With Wordsworth Grasmere reopening after a £6.5 million reimagining on May 18 2021, here at the K-SAA we thought it was the perfect time to have a chat with Jeff Cowton MBE.
Jeff Cowton is Curator & Head of Learning at Wordsworth Grasmere, in the Lake District in the north of England, on the edge of a beautiful town called Grasmere. Jeff has worked in the museums world for many years, having begun his career as a volunteer with the Wordsworth Trust in 1981 before becoming Curator in 1994.
In 2010, Jeff was awarded an MBE in recognition of services to museums. He has been leading on the reinterpretation of the site and Museum for the HLF-funded project Reimagining Wordsworth.
In this fascinating interview, K-SAA’s Director of Communications, Dr Anna Mercer, and K-SAA Communications Fellow 2020-1, Amy Wilcockson quiz Jeff on all things Wordsworth, the new interpretation of the site, and the ongoing work in the community which Wordsworth Grasmere excels at.
In 1799 William Wordsworth arrived in Grasmere aged 29, largely unknown and writing innovative poetry that came as a shocking contrast to the fashionable verses of the time. Whilst living at Dove Cottage with his family, Wordsworth wrote many of his greatest poems and his sister Dorothy kept her fascinating Grasmere journal. Wordsworth Grasmere tells the story of this remarkable period of ‘plain living and high thinking’.
Step into another century as you experience the sights, sounds and smells of Dove Cottage. Moments taken from the Wordsworths’ poems, journals and letters have been recreated, telling the story of their life here.
Stroll through the Garden-Orchard, which has been restored to resemble the ‘domestic slip of mountain’ that the Wordsworths lovingly created. Wordsworth described this humble fell-side garden as ‘the loveliest spot man hath ever found’ and the feelings of joy, solace and inspiration it provided can still be felt in this special place. Play and explore in The Woodland, a wild and relaxed space.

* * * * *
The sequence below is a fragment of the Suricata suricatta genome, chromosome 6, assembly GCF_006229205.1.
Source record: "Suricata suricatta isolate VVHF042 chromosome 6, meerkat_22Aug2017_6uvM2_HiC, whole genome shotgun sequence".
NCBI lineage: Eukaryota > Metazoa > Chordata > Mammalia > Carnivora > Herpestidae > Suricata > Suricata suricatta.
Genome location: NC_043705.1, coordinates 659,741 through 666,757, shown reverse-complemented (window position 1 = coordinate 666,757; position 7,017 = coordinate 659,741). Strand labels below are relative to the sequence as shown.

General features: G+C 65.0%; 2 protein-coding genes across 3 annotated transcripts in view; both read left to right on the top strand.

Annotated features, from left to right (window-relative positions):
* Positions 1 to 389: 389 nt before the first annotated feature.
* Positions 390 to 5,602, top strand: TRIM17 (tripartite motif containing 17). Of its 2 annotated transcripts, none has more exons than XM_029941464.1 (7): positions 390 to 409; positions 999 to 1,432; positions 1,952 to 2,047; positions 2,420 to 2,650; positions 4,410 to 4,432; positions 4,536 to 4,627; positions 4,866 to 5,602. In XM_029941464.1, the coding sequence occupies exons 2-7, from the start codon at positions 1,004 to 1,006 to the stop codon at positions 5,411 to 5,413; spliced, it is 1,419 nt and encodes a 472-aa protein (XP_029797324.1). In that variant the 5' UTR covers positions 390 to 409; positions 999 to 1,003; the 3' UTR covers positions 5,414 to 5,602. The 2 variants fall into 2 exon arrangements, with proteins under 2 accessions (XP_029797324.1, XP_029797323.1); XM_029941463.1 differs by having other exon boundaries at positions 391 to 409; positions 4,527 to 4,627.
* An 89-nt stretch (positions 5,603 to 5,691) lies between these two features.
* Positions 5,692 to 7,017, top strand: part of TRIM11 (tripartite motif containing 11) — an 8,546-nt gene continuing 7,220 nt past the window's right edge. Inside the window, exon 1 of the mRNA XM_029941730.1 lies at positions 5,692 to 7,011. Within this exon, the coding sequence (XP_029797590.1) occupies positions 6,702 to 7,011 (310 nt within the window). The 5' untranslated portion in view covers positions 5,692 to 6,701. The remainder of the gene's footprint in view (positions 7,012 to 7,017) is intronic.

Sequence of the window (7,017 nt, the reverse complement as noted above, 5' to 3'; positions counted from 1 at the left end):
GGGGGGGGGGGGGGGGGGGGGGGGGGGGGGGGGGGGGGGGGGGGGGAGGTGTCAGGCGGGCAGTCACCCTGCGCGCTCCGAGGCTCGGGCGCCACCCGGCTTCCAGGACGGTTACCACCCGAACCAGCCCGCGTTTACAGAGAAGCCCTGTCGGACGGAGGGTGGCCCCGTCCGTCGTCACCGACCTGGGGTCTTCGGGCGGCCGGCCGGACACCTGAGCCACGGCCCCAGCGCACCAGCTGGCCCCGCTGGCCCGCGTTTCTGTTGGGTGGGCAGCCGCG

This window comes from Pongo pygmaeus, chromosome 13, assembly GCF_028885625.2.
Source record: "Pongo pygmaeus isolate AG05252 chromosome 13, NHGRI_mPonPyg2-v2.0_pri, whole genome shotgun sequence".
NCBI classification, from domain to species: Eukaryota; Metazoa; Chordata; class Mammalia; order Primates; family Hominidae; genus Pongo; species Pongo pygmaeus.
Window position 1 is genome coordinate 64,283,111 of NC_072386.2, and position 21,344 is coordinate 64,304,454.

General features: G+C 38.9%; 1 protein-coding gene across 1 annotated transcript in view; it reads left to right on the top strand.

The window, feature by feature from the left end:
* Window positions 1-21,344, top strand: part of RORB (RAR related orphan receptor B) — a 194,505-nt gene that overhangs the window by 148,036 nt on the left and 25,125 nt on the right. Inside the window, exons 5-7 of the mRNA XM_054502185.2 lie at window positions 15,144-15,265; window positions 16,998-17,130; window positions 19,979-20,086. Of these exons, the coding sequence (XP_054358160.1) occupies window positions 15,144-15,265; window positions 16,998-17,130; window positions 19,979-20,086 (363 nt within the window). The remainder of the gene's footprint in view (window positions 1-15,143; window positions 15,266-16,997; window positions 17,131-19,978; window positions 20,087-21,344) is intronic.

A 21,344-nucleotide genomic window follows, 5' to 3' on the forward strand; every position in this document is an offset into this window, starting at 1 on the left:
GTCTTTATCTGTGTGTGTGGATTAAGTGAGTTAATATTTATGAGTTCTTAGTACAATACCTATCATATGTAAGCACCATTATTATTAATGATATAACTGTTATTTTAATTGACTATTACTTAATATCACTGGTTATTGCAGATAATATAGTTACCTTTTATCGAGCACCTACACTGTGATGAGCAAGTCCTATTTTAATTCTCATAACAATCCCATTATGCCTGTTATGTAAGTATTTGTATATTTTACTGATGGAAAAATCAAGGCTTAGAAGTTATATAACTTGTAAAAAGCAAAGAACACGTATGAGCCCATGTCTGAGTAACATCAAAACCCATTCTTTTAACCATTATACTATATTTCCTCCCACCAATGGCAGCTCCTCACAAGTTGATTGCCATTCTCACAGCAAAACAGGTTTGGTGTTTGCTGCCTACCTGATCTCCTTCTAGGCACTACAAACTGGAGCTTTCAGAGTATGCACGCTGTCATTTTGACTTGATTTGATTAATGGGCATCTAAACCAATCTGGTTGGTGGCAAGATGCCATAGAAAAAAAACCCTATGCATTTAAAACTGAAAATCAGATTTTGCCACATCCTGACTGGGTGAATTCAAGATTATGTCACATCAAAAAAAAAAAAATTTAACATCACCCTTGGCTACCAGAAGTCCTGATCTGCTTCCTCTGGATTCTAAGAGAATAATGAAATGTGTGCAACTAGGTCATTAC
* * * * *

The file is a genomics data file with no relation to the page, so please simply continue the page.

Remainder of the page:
Wordsworth’s poetry centred around the ideals of love of Nature, the power of the imagination and the importance of empathy for others. His writing still has the power to speak to us today. The Museum tells the story of Wordsworth’s radical and creative life through a collection of handwritten manuscripts, journals, letters, published poetry and personal items. It features contemporary voices from Poet Laureate Simon Armitage to people living and working in Cumbria today. There are hands on things to do for all ages, including a working printing press and quill and ink writing. Finishing your visit atop the Viewing Station, take a moment to reflect and appreciate Grasmere vale, which Wordsworth described as ‘paradise’.
From gallery tours to nature journaling, there are guided activities running every day of the week. The Café serves wholesome, locally sourced food and drink.
To follow Jeff Cowton on Twitter, click here!
Thank you to Jeff for a wonderfully insightful interview – we can’t wait to visit!
All images by Gareth Gardner.